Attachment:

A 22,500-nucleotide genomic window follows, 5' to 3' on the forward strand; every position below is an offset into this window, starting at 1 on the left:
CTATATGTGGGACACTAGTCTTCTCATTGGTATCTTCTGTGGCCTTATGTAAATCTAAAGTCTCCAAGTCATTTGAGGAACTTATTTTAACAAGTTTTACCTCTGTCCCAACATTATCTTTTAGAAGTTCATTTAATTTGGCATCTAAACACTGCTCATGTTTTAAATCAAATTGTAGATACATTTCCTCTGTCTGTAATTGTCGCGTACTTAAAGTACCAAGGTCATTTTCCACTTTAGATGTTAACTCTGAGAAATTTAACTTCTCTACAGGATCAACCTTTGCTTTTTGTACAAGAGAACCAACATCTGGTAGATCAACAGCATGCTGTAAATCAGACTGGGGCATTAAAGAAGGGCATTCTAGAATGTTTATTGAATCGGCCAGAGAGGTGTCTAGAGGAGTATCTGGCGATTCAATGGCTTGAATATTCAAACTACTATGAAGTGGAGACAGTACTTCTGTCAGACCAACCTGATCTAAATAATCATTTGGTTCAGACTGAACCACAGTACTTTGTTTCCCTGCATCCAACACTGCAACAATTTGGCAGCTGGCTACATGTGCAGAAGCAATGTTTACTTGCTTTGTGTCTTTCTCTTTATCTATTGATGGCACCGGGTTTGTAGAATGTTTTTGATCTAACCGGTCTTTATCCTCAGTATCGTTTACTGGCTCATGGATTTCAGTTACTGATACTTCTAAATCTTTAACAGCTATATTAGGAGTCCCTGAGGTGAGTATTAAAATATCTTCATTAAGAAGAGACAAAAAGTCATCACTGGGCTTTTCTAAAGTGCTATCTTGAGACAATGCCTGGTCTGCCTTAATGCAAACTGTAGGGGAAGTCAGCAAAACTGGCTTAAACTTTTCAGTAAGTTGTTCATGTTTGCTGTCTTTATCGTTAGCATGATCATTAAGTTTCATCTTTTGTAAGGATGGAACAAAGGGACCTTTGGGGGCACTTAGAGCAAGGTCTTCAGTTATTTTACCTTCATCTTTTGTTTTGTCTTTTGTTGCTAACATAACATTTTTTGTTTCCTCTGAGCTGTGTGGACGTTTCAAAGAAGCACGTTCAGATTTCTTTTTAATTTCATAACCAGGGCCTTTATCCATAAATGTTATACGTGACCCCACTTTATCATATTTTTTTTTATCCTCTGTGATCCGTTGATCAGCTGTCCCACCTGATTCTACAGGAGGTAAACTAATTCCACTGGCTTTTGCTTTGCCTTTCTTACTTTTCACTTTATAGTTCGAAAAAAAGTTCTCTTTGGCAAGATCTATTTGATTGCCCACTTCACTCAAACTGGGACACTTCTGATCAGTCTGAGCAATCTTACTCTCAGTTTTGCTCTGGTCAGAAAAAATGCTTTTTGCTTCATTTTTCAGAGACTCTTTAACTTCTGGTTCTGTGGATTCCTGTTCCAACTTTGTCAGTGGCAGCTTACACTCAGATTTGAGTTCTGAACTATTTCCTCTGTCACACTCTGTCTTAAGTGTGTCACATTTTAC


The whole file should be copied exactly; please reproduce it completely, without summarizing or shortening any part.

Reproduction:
A 22,500-nucleotide genomic window follows, 5' to 3' on the forward strand; every position below is an offset into this window, starting at 1 on the left:
CTATATGTGGGACACTAGTCTTCTCATTGGTATCTTCTGTGGCCTTATGTAAATCTAAAGTCTCCAAGTCATTTGAGGAACTTATTTTAACAAGTTTTACCTCTGTCCCAACATTATCTTTTAGAAGTTCATTTAATTTGGCATCTAAACACTGCTCATGTTTTAAATCAAATTGTAGATACATTTCCTCTGTCTGTAATTGTCGCGTACTTAAAGTACCAAGGTCATTTTCCACTTTAGATGTTAACTCTGAGAAATTTAACTTCTCTACAGGATCAACCTTTGCTTTTTGTACAAGAGAACCAACATCTGGTAGATCAACAGCATGCTGTAAATCAGACTGGGGCATTAAAGAAGGGCATTCTAGAATGTTTATTGAATCGGCCAGAGAGGTGTCTAGAGGAGTATCTGGCGATTCAATGGCTTGAATATTCAAACTACTATGAAGTGGAGACAGTACTTCTGTCAGACCAACCTGATCTAAATAATCATTTGGTTCAGACTGAACCACAGTACTTTGTTTCCCTGCATCCAACACTGCAACAATTTGGCAGCTGGCTACATGTGCAGAAGCAATGTTTACTTGCTTTGTGTCTTTCTCTTTATCTATTGATGGCACCGGGTTTGTAGAATGTTTTTGATCTAACCGGTCTTTATCCTCAGTATCGTTTACTGGCTCATGGATTTCAGTTACTGATACTTCTAAATCTTTAACAGCTATATTAGGAGTCCCTGAGGTGAGTATTAAAATATCTTCATTAAGAAGAGACAAAAAGTCATCACTGGGCTTTTCTAAAGTGCTATCTTGAGACAATGCCTGGTCTGCCTTAATGCAAACTGTAGGGGAAGTCAGCAAAACTGGCTTAAACTTTTCAGTAAGTTGTTCATGTTTGCTGTCTTTATCGTTAGCATGATCATTAAGTTTCATCTTTTGTAAGGATGGAACAAAGGGACCTTTGGGGGCACTTAGAGCAAGGTCTTCAGTTATTTTACCTTCATCTTTTGTTTTGTCTTTTGTTGCTAACATAACATTTTTTGTTTCCTCTGAGCTGTGTGGACGTTTCAAAGAAGCACGTTCAGATTTCTTTTTAATTTCATAACCAGGGCCTTTATCCATAAATGTTATACGTGACCCCACTTTATCATATTTTTTTTTATCCTCTGTGATCCGTTGATCAGCTGTCCCACCTGATTCTACAGGAGGTAAACTAATTCCACTGGCTTTTGCTTTGCCTTTCTTACTTTTCACTTTATAGTTCGAAAAAAAGTTCTCTTTGGCAAGATCTATTTGATTGCCCACTTCACTCAAACTGGGACACTTCTGATCAGTCTGAGCAATCTTACTCTCAGTTTTGCTCTGGTCAGAAAAAATGCTTTTTGCTTCATTTTTCAGAGACTCTTTAACTTCTGGTTCTGTGGATTCCTGTTCCAACTTTGTCAGTGGCAGCTTACACTCAGATTTGAGTTCTGAACTATTTCCTCTGTCACACTCTGTCTTAAGTGTGTCACATTTTAC